CITIESTOP NEWS

The lake of thousand birds to receive treated water by mid-year

Tall fences meet the eyes before one steps into the Sarakki lake premises. Most of the lake is currently dry. One can see the tractors busy removing silt from the lake bed. Walking around the lake can be unpleasant, as there are no walking paths currently and the surface is uneven. Garbage is sprawled across a certain section of the lake, and remnants of burnt garbage is present. Green patches of wetlands in the lake area stand out in the otherwise dry lake.

“Birds have already started to come back to the Sarakki lake,” says Professor K S Bhat, with a gleam in his eye. Bhat who had previously taught at IIM-Bangalore, is a core member of the Sarraki Lake Area Improvement Trust (SLAIT). He says that the lake was previously completely neglected and a cesspool of sewage. There were even talks of converting the lake into a bus stand or a metro station. The trust was formed to ensure the rejuvenation of the lake. “Our role is to facilitate and bring about convergence among different departments in rejuvenating the lake,” he says, adding that the aim was to bring back the ‘Savvira Hakki’ (thousand birds) that the lake was once known for, when birds used to migrate there en masse.

SLAIT constantly follows up with various departments in the process. Several key steps in the process of rejuvenation are expected to compete by the middle of this year.

The plan is to pump treated sewage water daily into the lake. During monsoons there will be rain water entering through the storm water drain, says Bhat. This will ensure that there is clean water in the lake throughout the year, he adds.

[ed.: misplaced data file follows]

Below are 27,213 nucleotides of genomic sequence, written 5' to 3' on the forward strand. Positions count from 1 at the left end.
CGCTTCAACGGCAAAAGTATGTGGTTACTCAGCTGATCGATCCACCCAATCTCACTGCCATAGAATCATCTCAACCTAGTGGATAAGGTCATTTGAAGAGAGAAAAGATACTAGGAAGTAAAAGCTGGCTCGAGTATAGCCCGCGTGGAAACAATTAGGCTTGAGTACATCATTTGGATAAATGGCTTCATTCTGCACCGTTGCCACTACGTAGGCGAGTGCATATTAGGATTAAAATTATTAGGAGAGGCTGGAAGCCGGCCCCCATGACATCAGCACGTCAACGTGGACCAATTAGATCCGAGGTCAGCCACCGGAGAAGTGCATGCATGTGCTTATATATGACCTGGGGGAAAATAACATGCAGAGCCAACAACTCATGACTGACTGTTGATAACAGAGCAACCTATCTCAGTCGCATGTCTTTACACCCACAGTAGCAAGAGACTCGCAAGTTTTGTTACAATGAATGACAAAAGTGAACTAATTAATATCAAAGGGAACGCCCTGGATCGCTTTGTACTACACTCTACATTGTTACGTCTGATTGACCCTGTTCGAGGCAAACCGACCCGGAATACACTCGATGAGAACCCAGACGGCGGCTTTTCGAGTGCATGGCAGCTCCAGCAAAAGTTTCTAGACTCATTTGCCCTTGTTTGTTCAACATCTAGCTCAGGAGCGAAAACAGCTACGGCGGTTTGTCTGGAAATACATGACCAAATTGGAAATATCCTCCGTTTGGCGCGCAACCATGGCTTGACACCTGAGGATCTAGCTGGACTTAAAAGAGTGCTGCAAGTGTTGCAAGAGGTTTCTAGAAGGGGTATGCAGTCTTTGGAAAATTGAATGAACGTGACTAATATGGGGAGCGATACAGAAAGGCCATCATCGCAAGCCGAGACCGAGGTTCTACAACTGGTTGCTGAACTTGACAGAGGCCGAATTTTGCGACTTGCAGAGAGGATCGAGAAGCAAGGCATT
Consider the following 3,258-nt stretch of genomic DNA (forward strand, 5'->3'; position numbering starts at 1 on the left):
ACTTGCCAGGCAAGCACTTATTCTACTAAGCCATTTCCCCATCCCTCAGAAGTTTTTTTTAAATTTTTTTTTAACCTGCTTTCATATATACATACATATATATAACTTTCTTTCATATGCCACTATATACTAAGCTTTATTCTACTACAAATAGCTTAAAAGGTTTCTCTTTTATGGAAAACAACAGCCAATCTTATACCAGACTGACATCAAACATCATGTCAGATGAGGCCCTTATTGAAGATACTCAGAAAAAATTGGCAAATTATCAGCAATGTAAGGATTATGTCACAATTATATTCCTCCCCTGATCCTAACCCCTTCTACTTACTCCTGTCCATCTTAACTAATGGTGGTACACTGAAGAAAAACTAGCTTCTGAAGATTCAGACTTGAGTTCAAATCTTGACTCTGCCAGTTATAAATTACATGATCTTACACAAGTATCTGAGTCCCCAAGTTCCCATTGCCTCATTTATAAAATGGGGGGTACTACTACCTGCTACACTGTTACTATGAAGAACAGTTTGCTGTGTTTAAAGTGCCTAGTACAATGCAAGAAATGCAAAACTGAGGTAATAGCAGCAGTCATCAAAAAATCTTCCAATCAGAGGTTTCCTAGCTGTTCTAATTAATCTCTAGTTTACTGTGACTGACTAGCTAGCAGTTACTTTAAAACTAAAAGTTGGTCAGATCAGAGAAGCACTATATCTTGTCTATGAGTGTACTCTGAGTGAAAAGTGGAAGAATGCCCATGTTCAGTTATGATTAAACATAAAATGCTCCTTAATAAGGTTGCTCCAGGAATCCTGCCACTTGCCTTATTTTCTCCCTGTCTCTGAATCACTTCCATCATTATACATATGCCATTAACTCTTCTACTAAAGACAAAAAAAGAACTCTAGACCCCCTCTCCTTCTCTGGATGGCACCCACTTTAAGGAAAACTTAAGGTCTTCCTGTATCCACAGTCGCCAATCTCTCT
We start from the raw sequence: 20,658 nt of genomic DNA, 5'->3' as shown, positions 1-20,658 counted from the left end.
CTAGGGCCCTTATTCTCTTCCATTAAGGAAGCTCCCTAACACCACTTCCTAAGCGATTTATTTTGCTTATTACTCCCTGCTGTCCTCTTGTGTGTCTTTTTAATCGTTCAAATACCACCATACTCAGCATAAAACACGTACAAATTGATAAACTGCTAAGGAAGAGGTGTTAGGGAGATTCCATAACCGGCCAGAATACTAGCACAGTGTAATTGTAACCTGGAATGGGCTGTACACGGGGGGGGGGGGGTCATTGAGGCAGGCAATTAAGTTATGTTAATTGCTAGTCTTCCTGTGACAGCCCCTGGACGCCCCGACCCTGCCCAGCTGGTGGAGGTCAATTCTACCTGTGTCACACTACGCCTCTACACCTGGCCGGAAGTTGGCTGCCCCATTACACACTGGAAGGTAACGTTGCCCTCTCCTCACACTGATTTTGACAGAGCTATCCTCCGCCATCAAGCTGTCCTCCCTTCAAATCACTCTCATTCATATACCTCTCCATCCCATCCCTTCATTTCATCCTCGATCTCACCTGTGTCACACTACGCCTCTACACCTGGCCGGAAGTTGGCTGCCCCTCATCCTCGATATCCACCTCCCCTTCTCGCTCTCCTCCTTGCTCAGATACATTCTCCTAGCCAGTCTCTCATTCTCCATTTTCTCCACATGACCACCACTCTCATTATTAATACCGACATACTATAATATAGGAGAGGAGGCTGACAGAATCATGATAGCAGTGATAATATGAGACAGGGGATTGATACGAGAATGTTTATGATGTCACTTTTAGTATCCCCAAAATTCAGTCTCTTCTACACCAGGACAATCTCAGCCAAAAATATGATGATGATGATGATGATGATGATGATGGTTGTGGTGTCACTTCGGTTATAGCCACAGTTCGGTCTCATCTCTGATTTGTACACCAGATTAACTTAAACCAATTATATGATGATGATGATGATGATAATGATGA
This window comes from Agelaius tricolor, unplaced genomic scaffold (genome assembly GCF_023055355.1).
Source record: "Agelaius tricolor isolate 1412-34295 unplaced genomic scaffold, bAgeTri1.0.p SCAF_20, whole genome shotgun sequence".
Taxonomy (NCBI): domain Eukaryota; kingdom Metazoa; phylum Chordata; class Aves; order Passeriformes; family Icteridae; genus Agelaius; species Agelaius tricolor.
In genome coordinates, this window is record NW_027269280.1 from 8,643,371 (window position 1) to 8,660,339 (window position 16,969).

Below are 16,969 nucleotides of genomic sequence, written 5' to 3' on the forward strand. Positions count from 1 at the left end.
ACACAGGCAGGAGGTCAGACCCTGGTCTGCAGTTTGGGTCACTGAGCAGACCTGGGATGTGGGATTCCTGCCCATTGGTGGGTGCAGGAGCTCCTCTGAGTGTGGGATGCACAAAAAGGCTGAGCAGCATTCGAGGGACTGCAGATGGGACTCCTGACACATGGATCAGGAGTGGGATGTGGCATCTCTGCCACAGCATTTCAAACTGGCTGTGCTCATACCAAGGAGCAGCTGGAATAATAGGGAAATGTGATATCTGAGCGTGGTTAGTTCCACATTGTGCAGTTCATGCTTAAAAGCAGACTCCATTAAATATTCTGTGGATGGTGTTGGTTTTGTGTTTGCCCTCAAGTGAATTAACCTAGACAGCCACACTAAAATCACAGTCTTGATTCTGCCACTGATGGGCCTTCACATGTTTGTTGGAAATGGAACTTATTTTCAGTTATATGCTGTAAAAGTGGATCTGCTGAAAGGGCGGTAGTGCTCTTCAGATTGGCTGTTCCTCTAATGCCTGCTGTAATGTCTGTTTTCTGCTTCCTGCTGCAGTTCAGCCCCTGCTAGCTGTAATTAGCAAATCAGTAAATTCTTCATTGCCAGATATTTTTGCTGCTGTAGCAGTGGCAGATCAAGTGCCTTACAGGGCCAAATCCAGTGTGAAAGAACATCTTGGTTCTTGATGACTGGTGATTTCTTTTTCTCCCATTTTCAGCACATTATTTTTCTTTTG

“Currently we are setting up a Sewage Treatment Plant (STP) next to the lake. Once that is commissioned and running it will be able to treat 5 million litres of sewage on a daily basis and send it to the lake. We are hoping that this would start by the end of June,” says A Rajashekhar, Assistant Chief Engineer (Bangalore Water Supply and Sewerage Board). Rest of the sewage is connected to a nearby pumping station which will send it to another STP to come up in Agara.

The Bruhat Bengaluru Mahanagara Palike (BBMP) is currently trying to address the issue of sewage entering through the storm water drains and into the lake. A BBMP official who didn’t want to identified explained the rejuvenation work that the BBMP’s lake department is involved it. The officials explains that there are two storm water drains that carry sewage and rain water. “We have constructed drains that divert the incoming sewage into a storm water drain that leads to the Madiwala valley. The design is such that there are silt traps at the inlets which collect silt. The sewage that comes through the storm water drain, is diverted from the inlet. During heavy rains, the levels will rise and the rain water will enter the lake. The water that overflows and enters the lake will be a mixture of rainwater and sewage water, but sewage content will be meagre. The wetlands which are present within the lake area will clear the water before it enters the main water body.”

De-silting of the lake is being undertaken by the BBMP. The de-silting work has started since December and the lake is being restored to its original depth, says Bhat. He adds that due to the accumulation of silt over the years, the storage capacity of the lake had been reduced to a large extent, and in 2013 the lake was flooded. The BBMP official said that they expect to complete the process of de-silting by end of March-April, and added that the next step planned was to construct a walking track along the lake.

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